FACT SHEET: Summit on UN Peacekeeping
Today, Vice President Joe Biden co-hosted a summit meeting on peacekeeping with UN Secretary-General Ban Ki-moon, President Paul Kagame of Rwanda, Prime Minister Sheikh Hasina of Bangladesh, Prime Minister Shinzo Abe of Japan, and Prime Minister Nawaz Sharif of Pakistan. Summit participants also included ministers and other high-level representatives from Brazil, Chile, China, Colombia, Croatia, Denmark, Egypt, Ethiopia, Finland, France, Germany, India, Indonesia, Ireland, Latvia, Mexico, Mongolia, Nepal, the Netherlands, Norway, Serbia, Spain, Sweden, Tanzania, the United Kingdom, Uruguay, and Vietnam.
For the United States, UN peacekeeping today is more critical than ever to international peace and security, with peacekeepers called on to end ethnic conflict, prevent violence against civilians, and serve on the frontlines in the fight against violent extremists. But peacekeeping is under strain, with peacekeeping numbers at all-time highs, peacekeepers operating in more complex and dangerous environments than ever before, and an architecture and infrastructure in need of continued modernization. At today’s summit, leaders reaffirmed their support for UN peacekeeping, both by announcing new commitments to strengthen UN operations to more effectively meet new challenges, and by emphasizing support for the UN Secretary-General’s strategic review of UN peace operations.
An effective peacekeeping system requires contributions from a wide range of stakeholders, who provide peacekeeping forces, carry out the mandates of peacekeeping missions, and provide the funding and resources for these missions.
At today's summit, countries across the globe announced new commitments to international peacekeeping. Sweden, Indonesia, Nepal, and Egypt committed to future troop deployments, while Colombia followed Mexico in announcing its intent to return to peacekeeping. Bangladesh, Serbia, and Vietnam announced new contributions of key enablers, including aviation, engineering, and hospital units, and China, Indonesia and Chile pledged to consider deploying helicopters. Bangladesh, Nepal, Rwanda, and Ethiopia pledged to take further measures to protect civilians from violence through peacekeeping operations. Ethiopia, Rwanda, Tanzania, Bangladesh, Mongolia, and Indonesia committed to make available troops for rapid deployment, which are so critical to responding to a crisis. Japan, Spain, France, Latvia, Ireland, Croatia, Chile, and Pakistan pledged to bolster their support for peacekeeping capacity-building. Over the next year, Uruguay, Egypt, Ethiopia, Indonesia, and the Netherlands will convene regional leaders, and United Nations will convene military chiefs of staff from across the world, to encourage further support for peacekeeping. Representatives agreed to a joint statement expressing their shared support and commitments.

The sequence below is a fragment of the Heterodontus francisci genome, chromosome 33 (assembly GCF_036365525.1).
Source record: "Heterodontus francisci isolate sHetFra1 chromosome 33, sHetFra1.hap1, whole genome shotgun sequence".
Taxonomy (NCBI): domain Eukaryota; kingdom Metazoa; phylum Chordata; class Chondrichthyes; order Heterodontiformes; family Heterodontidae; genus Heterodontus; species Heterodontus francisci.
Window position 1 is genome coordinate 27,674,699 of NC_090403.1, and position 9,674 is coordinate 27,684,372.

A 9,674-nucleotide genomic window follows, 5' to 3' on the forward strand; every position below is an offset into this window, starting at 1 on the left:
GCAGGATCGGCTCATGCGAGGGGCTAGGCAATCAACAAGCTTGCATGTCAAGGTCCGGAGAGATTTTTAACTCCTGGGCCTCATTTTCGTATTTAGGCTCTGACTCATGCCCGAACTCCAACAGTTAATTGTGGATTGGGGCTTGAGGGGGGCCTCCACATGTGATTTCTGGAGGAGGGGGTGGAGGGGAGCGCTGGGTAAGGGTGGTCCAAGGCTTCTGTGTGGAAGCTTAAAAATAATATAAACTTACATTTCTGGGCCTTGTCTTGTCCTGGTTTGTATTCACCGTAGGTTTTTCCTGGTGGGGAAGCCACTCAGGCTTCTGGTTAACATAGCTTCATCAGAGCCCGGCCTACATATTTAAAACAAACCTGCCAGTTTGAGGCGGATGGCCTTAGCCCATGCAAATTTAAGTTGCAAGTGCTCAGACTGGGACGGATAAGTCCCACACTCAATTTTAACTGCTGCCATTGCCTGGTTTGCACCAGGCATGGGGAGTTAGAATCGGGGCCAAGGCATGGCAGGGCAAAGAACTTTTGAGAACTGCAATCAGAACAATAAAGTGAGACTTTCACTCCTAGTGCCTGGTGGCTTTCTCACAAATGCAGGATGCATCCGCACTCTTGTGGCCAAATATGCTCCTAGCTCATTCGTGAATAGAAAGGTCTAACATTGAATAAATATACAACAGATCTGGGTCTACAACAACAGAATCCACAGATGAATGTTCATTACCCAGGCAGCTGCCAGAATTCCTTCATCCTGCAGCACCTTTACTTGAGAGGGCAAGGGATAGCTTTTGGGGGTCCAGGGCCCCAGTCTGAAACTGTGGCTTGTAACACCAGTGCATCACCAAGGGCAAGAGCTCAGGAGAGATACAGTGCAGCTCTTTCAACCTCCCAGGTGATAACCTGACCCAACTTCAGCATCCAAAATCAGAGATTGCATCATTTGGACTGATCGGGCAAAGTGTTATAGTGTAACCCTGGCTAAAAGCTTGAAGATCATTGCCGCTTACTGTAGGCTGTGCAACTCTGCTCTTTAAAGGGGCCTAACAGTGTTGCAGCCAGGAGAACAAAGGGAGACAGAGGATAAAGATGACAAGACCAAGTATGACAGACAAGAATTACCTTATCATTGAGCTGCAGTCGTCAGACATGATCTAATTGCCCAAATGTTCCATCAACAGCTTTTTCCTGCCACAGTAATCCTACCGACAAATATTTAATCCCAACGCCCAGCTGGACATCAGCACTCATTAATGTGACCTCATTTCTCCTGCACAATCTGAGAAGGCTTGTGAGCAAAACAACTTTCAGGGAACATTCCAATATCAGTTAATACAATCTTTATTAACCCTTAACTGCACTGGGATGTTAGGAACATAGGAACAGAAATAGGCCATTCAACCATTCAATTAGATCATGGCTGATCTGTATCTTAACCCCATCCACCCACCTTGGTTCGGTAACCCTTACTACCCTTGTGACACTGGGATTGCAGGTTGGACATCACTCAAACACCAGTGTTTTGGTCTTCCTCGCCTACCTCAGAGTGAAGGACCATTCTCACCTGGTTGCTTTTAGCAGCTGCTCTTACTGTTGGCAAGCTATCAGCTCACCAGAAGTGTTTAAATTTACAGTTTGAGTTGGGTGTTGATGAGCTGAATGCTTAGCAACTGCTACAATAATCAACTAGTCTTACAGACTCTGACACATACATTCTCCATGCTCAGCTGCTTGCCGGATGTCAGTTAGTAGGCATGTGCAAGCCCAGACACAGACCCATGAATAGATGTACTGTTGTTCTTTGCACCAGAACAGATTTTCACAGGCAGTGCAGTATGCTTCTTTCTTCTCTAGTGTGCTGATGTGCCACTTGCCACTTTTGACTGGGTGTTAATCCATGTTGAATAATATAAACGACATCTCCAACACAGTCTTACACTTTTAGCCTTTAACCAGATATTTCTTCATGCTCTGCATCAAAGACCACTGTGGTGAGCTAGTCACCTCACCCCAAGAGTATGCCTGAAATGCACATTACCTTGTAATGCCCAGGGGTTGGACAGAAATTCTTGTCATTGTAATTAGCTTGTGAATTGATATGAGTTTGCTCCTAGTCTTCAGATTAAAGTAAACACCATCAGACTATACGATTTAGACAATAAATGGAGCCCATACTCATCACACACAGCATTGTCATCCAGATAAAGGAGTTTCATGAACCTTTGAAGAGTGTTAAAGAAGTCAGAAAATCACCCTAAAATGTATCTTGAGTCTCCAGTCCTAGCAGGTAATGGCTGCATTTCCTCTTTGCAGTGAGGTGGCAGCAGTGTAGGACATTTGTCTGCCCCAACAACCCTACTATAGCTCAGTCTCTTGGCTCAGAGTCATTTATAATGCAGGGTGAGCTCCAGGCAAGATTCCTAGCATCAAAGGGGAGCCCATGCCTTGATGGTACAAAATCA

U.S. Support for Peacekeeping
At today’s summit, the Vice President highlighted continued U.S. leadership to support peacekeeping.
- As the world’s largest financial contributor to UN peacekeeping, the United States provided $2.1 billion in FY 2013 and intends to provide $1.9 billion in FY 2014 to the UN peacekeeping budget. The President’s 2015 budget requests over $2.9 billion to meet the U.S. share of peacekeeping assessments expected in FY 2015.
- The United States has announced the African Peacekeeping Rapid Response Partnership (APRRP, “A-Prep” for short) a new investment starting in FY 2015 of $110 million per year for 3-5 years, to build the capability of six leading African militaries (Senegal, Ghana, Ethiopia, Rwanda, Tanzania, and Uganda) to rapidly deploy peacekeepers in response to emerging conflict, by building improved capacity in areas such as military training, equipment maintenance and repair, institutional support, and interoperability with other Africa-based peacekeeping forces. These African partner nations will commit to maintaining forces and equipment ready to rapidly deploy and state their intent to deploy as part of UN or AU missions to respond to emerging crises.
- Since 2005, the United States has contributed nearly $914 million to support peacekeeping capacity building efforts through the Global Peace Operations Initiative (GPOI), facilitating the training of more than 272,000 peacekeepers. The United States has further obligated or committed over $1.44 billion to support African peacekeepers taking part in the UN peacekeeping operations in Mali (MINUSMA) and the Central African Republic, the African Union Mission in Somalia (AMISOM), and AU and UN peacekeeping operations in Darfur.
- The United States also contributes uniformed personnel to UN peacekeeping, including approximately 80 U.S. police officers and nearly 40 military personnel serving in UN peacekeeping operations.
- Since 2009, the United States also has provided over $25 million through the International Police Peacekeeping Operations Support (IPPOS) program, for training, equipment, and capacity-building for over 4,500 police from nine partner countries deploying to UN peacekeeping operations in Darfur, Liberia, South Sudan, Haiti, Mali, and the Central African Republic.